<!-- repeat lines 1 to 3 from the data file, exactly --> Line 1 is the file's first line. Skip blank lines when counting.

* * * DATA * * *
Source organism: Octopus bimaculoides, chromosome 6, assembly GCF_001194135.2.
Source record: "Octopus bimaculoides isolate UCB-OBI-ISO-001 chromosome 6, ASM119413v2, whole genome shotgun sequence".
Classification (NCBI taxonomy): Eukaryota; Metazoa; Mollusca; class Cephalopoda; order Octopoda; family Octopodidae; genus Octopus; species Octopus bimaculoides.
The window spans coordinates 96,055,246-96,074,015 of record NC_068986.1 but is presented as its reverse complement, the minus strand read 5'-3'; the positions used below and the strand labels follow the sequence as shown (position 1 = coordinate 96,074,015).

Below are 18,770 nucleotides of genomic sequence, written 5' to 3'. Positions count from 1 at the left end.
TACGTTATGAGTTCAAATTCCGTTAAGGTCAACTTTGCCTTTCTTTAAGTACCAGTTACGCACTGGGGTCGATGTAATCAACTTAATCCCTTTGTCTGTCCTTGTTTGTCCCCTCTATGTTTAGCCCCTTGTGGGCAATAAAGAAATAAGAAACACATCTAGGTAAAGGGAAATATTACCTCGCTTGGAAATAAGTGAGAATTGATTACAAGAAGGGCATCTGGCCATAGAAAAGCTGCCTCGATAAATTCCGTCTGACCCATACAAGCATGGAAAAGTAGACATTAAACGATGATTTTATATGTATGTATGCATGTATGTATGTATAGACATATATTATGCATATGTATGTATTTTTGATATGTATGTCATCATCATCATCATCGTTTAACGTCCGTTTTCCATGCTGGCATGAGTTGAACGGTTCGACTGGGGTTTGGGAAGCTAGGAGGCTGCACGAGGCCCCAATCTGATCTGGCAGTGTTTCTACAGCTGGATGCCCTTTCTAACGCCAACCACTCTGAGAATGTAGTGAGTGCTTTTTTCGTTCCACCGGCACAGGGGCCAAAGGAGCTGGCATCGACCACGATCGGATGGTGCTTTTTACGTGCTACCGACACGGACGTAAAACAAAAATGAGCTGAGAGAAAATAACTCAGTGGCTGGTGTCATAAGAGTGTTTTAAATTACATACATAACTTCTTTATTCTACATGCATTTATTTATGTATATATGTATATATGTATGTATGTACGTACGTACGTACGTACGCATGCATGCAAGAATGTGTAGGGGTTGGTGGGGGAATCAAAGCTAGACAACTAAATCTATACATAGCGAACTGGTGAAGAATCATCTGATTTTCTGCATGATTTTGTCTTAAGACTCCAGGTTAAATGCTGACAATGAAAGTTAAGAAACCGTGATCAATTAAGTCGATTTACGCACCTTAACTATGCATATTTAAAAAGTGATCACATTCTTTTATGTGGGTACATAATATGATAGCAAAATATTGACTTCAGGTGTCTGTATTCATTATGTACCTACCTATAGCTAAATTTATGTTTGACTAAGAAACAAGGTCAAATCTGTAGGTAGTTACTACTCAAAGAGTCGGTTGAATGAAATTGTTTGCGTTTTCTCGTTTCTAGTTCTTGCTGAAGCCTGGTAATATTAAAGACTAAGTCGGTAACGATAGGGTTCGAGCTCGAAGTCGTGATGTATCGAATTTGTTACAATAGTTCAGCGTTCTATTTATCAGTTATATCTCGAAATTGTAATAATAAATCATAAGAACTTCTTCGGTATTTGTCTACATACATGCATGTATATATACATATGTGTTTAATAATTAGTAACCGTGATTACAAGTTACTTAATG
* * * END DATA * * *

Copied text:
Source organism: Octopus bimaculoides, chromosome 6, assembly GCF_001194135.2.
Source record: "Octopus bimaculoides isolate UCB-OBI-ISO-001 chromosome 6, ASM119413v2, whole genome shotgun sequence".
Classification (NCBI taxonomy): Eukaryota; Metazoa; Mollusca; class Cephalopoda; order Octopoda; family Octopodidae; genus Octopus; species Octopus bimaculoides.